Stock market participation remains on the low side for a bull market, mainly in Mid and Small Cap Indices. In our opinion, low participation in the S&P 500 Index is not enough to derail the uptrend, but certainly enough to create volatility and uncertainty in the days or weeks to come.
Stocks and indices should be analyzed in different time frames. Our proprietary trend analysis – Greenwich Creek’s Quantitative Trend Analysis – looks at short, mid-term and long term trends to determine the main trend of an index or a stock. As long as the main trend remains bullish, we take pullbacks and corrections within short and mid-term trends as buying opportunities.
In our view, the Thursday selloff was a buying opportunity. Take a look at our quantitative Market Trend table here to see how many “neutral” trend readings we’ve had last week, while the main trends remain bullish and volatility bearish. As a side note, we started working on this table right after the internet bubble (2005) and it served us very well thereafter, allowing us to timely call every bear market, including the mortgage crisis in 2008/2009*.
An important event during the past week has been the flattening of the yield curve. This is when short term yields rise, while long term yields drop. The risk of a flattening yield curve is that it could end up producing an inverted yield curve. Usually, an inverted yield curve is the “waiting room” of an economic recession. A steepening yield curve is just the opposite, an indication of accelerating growth.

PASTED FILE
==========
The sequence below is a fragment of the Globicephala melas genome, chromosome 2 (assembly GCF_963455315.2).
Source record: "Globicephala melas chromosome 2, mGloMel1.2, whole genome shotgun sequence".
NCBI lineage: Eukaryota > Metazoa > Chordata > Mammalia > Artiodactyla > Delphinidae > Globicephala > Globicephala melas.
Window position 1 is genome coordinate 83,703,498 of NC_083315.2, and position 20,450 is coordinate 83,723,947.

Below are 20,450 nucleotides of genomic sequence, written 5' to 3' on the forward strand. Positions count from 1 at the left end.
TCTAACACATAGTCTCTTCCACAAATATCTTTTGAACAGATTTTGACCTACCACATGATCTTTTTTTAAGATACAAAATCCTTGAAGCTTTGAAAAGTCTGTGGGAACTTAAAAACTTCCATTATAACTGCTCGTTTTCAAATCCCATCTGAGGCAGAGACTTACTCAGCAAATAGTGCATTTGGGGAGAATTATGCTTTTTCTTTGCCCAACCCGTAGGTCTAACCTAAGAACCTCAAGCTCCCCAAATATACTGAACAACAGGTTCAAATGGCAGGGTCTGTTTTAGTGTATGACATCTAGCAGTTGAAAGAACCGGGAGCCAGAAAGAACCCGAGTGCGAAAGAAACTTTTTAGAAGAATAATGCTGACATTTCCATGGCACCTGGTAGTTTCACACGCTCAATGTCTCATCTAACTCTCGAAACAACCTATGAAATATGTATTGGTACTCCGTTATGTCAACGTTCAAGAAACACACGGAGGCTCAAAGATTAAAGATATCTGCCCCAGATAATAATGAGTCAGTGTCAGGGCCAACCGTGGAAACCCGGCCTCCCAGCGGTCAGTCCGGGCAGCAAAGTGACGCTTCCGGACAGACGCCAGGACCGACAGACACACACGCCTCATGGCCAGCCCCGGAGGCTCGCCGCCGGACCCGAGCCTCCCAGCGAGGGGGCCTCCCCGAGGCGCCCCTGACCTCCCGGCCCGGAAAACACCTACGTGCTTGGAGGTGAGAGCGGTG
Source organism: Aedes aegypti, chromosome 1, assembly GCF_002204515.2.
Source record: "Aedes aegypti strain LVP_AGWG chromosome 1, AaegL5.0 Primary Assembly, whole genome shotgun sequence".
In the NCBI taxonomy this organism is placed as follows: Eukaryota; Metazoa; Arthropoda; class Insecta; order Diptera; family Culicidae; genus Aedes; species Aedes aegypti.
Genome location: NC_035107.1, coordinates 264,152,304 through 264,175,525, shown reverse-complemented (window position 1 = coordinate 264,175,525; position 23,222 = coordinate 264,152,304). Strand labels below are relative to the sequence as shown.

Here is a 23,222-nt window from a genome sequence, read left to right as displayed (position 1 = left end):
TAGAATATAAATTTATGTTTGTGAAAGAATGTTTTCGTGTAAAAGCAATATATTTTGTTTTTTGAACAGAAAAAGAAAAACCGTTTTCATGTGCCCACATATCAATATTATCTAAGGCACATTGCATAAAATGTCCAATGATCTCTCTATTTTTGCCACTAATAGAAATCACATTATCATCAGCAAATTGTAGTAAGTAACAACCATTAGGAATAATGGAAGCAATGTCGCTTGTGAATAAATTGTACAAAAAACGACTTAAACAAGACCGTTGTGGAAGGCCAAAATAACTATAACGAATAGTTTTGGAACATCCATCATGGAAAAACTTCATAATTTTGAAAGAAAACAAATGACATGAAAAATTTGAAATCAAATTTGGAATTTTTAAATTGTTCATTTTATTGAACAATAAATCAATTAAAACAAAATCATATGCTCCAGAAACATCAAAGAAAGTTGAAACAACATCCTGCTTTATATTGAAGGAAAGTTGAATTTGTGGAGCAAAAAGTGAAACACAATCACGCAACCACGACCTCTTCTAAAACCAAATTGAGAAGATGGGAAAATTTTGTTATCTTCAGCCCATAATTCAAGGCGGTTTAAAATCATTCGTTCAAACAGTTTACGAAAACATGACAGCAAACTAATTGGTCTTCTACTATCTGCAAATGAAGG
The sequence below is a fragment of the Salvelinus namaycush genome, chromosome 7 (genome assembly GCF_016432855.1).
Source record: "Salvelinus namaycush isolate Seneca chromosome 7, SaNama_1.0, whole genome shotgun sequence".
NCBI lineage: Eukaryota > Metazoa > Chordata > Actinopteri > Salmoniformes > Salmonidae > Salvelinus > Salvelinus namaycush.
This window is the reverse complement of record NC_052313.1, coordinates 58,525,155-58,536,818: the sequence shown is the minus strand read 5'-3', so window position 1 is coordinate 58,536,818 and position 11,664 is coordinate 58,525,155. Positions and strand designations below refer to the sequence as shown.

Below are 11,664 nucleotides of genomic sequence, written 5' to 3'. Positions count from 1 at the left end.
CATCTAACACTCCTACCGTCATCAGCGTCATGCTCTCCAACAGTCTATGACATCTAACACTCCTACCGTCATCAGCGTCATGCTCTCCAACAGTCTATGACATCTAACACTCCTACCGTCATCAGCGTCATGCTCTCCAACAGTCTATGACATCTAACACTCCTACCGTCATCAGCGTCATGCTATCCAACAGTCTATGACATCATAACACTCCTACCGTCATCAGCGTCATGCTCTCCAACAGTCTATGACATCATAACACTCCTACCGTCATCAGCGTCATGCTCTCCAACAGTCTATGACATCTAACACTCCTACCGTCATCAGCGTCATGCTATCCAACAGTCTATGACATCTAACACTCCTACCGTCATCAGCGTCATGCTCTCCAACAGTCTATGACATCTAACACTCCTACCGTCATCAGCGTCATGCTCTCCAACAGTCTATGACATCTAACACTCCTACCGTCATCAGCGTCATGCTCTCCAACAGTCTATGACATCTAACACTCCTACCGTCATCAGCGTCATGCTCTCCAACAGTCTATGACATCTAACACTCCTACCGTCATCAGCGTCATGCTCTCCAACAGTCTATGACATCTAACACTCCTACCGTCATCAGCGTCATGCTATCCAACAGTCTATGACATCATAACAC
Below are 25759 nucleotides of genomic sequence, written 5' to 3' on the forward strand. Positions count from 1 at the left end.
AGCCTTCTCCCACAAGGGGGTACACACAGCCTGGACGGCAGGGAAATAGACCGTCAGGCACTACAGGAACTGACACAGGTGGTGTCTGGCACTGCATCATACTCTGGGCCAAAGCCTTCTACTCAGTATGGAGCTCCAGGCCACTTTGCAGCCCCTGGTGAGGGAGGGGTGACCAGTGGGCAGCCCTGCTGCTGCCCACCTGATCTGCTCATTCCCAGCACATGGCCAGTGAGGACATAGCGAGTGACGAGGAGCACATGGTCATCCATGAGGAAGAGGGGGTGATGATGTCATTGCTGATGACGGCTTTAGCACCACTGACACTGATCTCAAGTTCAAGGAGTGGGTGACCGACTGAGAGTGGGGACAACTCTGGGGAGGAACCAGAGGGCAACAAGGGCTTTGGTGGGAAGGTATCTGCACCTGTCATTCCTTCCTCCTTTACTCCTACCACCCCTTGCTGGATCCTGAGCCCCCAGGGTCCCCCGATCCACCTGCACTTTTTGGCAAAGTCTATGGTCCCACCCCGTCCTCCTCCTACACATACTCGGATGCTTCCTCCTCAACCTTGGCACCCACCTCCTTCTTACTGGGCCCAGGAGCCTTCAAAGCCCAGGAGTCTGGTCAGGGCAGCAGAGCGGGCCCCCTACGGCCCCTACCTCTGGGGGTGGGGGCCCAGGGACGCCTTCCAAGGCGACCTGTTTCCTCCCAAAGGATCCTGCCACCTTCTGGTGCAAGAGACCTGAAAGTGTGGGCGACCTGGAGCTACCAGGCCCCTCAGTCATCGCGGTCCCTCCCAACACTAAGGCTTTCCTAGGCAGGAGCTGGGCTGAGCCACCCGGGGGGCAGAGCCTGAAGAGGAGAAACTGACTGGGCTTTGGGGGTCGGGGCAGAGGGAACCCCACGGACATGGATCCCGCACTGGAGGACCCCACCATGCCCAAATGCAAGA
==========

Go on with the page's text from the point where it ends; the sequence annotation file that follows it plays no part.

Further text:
Economic data this past week led investors to believe that economic growth might not be as strong as they thought and inflation may be weaker than expected; hence, the flattening of the yield curve. Whether this is right or wrong, in our opinion, the stock market should continue its bull uptrend. Very simply put, we expect this to be the case because in a decelerating inflationary environment, the FED remains dovish (lowering overnight rates). The result is that in this economic environment, stock prices and bond prices move up together.
The other possible scenario is accelerating growth, which made investors nervous a couple of weeks ago. In a growth accelerating environment, the FED becomes hawkish causing the steepening of the yield curve to control inflation. In this scenario, bond prices drop and stock prices increase until the overnight rate, which is controlled by the FED, becomes too high. Keep in mind that the FED clearly stated their willingness to let inflation run above their 2% target to allow for a full economic and employment recovery. The point is that whether yields move down because of concerns of a slowing economy or whether yields move up in expectation of accelerating economic growth, stocks will continue their journey up until the FED becomes too hawkish.
Side note: Regardless of bullish trends in the US stock market, seasonality kicks in soon and selloffs and corrections are always possible. On average, during the last 50 years, August and September are the worst months of the year in terms of performance. If this year is no exception, expect volatility ahead.
(*) The Greenwich Creek Capital Market Trend table is not meant to be used in isolation, it is part of a more complex set of variables and it is not designed to provide trade entry and exit points.
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